It is reassuring to hear that the Sarbanda Sonowal government has no plans to downgrade Assam Women’s University (AWU) to a technical institute as was alleged earlier and that led to widespread protests by students across the State, earning solidarity from elsewhere too. Last week, Assam Education Minister Himanta Biswa Sarma, on the line of fire by students and others, made it categorical that the government was not nursing any desire to downgrade the existing status of the university and that a new law should rather be put in place for its betterment. On Friday, Assam Assembly Speaker Hitendra th Goswami, who had a tough time controlling the ruckus in the House over AWU affairs on Thursday, also said that “the present status of AWU will remain intact and there will be no dilution”. Even the expert committee constituted by the higher education department of the State in 2017, in its report submitted to the government the same year, had strongly recommended that AWU be upgraded to an affiliating university as we reported yesterday. “The committee does not recommend its (AWU’s) merger with other institutes in view of the increased thrust on women’s higher education,” it had observed. All of this – the government’s assurance and what the expert committee has held – must now put an end to the brouhaha over mere speculation as to what might befall the lone women’s varsity in the Northeast. Sense must prevail now.
This brings us to the point on which we want a serious and informed debate – for the sake of education in a region pitiably starved of any meaningful education. This is not just an Assam issue, it pertains to the rest of the Northeast too. For one, politics has always played the biggest spoilsport here as politics enters campuses in the form of students’ leaders leading unions with fledgling but firm political ambitions; they would wait impatiently for their times to come in the corridors of power. They are pampered and patronized by their political masters outdoors. As anyone can see, student unionism is more about political ambitions than about issues related to education. It is no surprise, therefore, that some of the most influential politicians in the northeastern region were influential students’ leaders too, such as the Assam Chief Minister who presided over arguably the most powerful students’ organization of the region, AASU. The AGP is manned mostly by former AASU leaders.
For another, it is not just about students in their avatar as would-be politicians indulging in political games in campuses as dictated by their political masters outdoors during elections to students’ bodies, but also about politicians hell-bent on scoring brownie points over issues of immense gravity and ramifications related to education, such as the one that has hit Assam over the AWU state of affairs. The commotion in the Assam Assembly last week over the Speaker’s ruling that did not allow former Chief Minister Tarun Gogoi to make his point as the latter wanted to counter the AWU-related allegations fired at him by the State Education Minister, with both the ruling party and Congress MLAs rushing to the well of the august House without bothering to maintain the much-needed decorum, was in very bad taste – the people of the State were watching them on their TV screens, the lawmakers should not forget. It was politics as usual, with charges and counter-charges being traded in full gusto without anyone having to bother about the root and genesis of the problem in the first place and a meaningful resolution of the vexed issue affecting the AWU student community facing a precarious future. This must be avoided in the future so that education is left alone for education in the real sense to flower and flourish without the ills of politics as usual.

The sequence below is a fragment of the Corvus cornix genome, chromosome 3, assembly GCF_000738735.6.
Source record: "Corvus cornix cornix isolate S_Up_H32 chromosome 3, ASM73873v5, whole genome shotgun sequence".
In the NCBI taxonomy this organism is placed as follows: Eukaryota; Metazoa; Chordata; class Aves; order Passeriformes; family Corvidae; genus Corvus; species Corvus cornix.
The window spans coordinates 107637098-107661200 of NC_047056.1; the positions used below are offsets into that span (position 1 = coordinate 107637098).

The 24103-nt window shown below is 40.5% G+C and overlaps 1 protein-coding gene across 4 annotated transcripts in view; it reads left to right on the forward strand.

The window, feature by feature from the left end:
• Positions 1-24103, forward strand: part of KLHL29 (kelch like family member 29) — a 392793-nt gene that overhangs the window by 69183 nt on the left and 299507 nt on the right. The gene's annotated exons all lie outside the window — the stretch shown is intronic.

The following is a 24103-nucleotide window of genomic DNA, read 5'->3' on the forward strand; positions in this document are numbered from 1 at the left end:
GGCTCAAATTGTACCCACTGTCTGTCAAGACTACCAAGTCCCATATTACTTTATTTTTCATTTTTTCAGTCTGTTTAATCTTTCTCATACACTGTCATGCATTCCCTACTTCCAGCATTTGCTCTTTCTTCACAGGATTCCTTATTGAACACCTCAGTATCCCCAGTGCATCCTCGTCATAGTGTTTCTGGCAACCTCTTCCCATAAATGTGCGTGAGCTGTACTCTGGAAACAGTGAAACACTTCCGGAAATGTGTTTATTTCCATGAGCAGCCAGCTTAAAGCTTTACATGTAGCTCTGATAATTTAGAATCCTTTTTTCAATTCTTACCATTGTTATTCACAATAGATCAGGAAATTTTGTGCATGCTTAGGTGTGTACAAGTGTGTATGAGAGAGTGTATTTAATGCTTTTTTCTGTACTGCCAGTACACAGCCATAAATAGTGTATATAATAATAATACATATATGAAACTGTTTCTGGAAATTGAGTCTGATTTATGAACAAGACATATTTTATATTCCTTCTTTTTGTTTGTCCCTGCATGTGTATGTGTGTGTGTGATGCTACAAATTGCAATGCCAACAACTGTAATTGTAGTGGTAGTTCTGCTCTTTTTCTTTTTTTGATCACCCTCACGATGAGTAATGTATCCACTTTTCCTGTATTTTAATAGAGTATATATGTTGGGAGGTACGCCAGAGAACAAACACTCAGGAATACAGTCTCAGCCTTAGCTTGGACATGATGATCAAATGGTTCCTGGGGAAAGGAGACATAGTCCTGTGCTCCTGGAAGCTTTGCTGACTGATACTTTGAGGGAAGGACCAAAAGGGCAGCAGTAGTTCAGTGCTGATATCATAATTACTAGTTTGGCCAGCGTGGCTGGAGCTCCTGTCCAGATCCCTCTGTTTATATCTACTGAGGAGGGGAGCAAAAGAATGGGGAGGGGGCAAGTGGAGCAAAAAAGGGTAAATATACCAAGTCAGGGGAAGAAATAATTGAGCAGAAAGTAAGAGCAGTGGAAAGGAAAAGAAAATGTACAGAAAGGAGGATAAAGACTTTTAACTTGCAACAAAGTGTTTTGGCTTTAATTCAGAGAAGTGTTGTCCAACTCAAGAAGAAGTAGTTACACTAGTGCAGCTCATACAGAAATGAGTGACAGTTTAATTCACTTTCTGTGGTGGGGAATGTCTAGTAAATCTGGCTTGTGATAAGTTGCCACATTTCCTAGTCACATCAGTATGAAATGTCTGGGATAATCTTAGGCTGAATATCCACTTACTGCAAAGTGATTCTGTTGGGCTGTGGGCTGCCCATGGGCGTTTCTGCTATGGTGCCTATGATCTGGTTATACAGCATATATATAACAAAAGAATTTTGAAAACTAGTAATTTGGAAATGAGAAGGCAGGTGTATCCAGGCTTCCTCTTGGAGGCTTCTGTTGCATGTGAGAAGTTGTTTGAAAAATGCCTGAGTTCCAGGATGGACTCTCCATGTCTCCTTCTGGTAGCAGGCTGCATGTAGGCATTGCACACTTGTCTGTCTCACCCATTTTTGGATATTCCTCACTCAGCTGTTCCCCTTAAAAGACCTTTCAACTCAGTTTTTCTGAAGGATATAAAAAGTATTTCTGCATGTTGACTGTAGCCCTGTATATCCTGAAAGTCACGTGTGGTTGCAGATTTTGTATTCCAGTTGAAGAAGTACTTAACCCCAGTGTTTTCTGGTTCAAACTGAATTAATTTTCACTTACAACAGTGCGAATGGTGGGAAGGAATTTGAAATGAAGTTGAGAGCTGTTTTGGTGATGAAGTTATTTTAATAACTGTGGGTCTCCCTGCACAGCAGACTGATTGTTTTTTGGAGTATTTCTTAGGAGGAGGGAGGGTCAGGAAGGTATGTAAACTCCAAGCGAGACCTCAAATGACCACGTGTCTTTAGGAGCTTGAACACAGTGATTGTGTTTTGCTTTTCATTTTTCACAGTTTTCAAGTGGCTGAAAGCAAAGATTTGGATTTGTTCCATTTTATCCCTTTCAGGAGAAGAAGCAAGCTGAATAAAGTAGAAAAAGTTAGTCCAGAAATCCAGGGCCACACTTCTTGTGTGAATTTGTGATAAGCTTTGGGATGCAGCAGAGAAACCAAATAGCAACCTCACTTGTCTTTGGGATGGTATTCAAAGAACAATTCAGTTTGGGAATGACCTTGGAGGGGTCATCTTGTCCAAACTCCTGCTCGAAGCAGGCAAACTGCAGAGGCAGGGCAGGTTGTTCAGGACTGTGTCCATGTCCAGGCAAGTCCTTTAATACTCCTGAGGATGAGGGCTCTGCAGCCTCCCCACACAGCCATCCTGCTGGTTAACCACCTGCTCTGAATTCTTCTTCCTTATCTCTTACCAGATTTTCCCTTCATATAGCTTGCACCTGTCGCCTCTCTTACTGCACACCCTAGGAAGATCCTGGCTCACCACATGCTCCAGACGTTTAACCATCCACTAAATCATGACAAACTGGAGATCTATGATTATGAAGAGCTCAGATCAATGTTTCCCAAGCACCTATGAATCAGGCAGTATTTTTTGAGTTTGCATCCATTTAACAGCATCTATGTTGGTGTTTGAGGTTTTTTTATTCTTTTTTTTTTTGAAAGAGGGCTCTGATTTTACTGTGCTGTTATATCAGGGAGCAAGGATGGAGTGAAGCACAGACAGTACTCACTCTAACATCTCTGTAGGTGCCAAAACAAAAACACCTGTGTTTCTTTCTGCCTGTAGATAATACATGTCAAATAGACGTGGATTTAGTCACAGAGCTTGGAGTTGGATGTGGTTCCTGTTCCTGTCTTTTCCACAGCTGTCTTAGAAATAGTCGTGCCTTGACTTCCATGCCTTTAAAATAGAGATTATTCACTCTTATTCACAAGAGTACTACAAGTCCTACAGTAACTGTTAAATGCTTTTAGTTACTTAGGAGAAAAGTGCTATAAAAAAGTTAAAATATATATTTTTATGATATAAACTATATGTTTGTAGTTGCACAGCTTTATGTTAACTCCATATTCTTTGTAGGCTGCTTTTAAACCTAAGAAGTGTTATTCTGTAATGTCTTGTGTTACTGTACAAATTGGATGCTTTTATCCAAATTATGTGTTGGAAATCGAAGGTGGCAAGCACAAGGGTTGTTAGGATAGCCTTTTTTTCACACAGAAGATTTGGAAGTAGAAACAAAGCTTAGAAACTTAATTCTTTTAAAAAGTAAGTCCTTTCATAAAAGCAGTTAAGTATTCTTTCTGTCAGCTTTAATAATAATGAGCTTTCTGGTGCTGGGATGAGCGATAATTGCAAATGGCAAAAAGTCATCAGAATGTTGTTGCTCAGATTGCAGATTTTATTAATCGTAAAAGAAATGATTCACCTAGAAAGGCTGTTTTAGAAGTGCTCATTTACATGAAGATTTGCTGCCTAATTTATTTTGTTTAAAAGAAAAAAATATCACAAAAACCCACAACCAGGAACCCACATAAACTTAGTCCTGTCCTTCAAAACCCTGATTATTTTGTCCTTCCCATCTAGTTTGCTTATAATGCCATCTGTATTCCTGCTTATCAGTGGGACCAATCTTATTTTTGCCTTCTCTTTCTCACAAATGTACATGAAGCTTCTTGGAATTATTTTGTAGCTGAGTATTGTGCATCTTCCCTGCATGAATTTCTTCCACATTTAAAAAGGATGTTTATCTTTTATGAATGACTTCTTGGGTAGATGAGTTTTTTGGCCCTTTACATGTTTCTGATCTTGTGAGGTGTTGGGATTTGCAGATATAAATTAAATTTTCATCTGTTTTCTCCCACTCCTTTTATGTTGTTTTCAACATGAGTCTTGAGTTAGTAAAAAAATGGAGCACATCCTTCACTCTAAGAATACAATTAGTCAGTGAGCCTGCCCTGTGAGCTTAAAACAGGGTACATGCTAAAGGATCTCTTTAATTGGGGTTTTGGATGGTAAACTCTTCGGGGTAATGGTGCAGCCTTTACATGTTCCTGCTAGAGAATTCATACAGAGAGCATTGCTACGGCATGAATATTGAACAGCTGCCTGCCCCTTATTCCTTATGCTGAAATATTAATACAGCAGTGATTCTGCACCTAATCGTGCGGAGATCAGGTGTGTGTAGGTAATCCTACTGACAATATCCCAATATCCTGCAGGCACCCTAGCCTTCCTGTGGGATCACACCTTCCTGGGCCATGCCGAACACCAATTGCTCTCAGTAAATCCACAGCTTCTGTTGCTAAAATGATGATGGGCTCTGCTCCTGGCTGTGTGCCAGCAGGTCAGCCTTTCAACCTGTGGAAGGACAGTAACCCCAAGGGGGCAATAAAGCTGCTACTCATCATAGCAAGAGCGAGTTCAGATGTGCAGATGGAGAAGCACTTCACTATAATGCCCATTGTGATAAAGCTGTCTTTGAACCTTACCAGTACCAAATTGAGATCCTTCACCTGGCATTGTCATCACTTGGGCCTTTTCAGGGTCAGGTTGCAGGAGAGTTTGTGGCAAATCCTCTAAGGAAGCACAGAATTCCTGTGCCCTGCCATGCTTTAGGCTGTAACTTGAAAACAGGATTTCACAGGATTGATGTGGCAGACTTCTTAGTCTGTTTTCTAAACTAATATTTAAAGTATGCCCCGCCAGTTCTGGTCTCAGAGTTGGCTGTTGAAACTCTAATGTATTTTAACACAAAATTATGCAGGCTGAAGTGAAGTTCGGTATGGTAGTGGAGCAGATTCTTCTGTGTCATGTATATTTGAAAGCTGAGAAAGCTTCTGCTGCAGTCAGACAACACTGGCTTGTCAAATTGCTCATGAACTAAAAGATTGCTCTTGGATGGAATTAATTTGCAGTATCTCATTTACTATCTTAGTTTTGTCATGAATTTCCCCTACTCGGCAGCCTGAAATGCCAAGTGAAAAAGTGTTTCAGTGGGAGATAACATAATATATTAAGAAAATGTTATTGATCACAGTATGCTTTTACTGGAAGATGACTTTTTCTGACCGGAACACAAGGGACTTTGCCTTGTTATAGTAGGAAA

Innovation as Key
On Friday, Prime Minister rendra Modi made a big comment on innovation and its need for a new and vibrant India to evolve and make its mark intertiolly. “Innovation is not merely a word or an event. It’s an ongoing process. You can innovate only when you understand a problem and try to find out its solution. We must go to the root of the problem and find out its solutions… In the era where knowledge is power, innovation is the driver of growth,” he said as he addressed engineering and magement students at the grand file of the Smart India Hackathon via videoconference. He also gave them the mantra of IPPP – Innovate, Patent, Produce and Prosper. This is refreshing, coming from a man whose intentions seem to be right and whose vision seems to be laden with pragmatism too. But he would do well to also encourage the kind of innovation he has mind in the centres of higher education and research – universities in particular, which are so desperately crying for autonomy. True, 60 universities have been given autonomy recently, by virtue of which they can introduce trans-discipliry studies and research, set up off-campus centres, fix salaries according to merit, and recruit foreigners too, of merit and proven record, in their faculties. This can be instrumental in bringing about innovation in higher education and research, which is much needed. But more needs to be done, and sooner the better. A beginning can be made in leadership. Which brings us to the vice chancellor issue. A university must have a leader at the helm of affairs who can lead it towards a goal of high-quality education and high-end research through the route of innovation. Such leaders are lacking in the academia in general. And they cannot be political appointees. They must be men and women of leadership excellence, proven over time. Can this be done?